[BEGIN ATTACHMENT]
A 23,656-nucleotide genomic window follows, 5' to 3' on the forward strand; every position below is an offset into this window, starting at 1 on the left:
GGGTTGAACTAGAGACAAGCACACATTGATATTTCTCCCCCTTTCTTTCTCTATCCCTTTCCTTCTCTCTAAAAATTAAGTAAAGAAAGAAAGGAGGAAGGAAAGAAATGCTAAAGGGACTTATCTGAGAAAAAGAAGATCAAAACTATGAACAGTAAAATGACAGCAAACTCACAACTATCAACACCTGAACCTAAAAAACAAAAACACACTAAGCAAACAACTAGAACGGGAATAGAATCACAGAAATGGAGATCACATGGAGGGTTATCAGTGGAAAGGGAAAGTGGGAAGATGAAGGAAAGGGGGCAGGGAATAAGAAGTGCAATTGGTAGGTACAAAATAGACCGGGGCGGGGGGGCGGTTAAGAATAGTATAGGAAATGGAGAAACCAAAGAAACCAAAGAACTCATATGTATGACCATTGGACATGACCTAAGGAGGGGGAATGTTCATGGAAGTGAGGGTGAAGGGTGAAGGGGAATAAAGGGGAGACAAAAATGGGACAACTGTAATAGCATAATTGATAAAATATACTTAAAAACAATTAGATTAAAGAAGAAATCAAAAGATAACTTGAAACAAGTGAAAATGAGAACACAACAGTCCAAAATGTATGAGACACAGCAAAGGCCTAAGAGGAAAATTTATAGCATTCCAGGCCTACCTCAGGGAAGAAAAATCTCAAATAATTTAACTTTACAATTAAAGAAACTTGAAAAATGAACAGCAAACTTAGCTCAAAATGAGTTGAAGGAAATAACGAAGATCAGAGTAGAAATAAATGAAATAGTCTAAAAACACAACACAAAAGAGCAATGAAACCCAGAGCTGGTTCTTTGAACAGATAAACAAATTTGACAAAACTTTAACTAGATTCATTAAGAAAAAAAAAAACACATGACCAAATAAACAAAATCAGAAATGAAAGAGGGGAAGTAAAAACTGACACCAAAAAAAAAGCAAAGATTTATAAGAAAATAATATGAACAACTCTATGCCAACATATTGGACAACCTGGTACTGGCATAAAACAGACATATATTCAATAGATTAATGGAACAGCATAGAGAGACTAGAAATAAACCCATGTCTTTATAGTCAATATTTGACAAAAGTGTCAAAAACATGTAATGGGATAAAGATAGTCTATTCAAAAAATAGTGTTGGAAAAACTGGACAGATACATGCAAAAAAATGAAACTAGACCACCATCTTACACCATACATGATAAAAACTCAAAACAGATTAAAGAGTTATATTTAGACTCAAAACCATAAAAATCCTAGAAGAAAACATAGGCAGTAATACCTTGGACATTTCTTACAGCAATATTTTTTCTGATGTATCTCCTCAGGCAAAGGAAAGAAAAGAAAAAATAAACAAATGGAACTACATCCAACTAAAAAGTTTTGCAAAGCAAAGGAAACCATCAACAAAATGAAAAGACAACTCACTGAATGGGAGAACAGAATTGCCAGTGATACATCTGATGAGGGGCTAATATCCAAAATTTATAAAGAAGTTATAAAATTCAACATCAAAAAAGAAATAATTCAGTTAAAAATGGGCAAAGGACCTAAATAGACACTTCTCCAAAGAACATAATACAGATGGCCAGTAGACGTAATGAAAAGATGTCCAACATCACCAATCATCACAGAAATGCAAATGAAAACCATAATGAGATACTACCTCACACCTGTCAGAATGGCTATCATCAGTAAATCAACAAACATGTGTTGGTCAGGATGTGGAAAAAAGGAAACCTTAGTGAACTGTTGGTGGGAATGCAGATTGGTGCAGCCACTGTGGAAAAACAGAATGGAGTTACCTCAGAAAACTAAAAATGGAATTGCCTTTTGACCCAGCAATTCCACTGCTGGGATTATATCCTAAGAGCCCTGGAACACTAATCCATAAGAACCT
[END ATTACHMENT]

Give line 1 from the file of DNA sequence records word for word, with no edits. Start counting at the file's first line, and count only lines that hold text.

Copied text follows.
A 23,656-nucleotide genomic window follows, 5' to 3' on the forward strand; every position below is an offset into this window, starting at 1 on the left: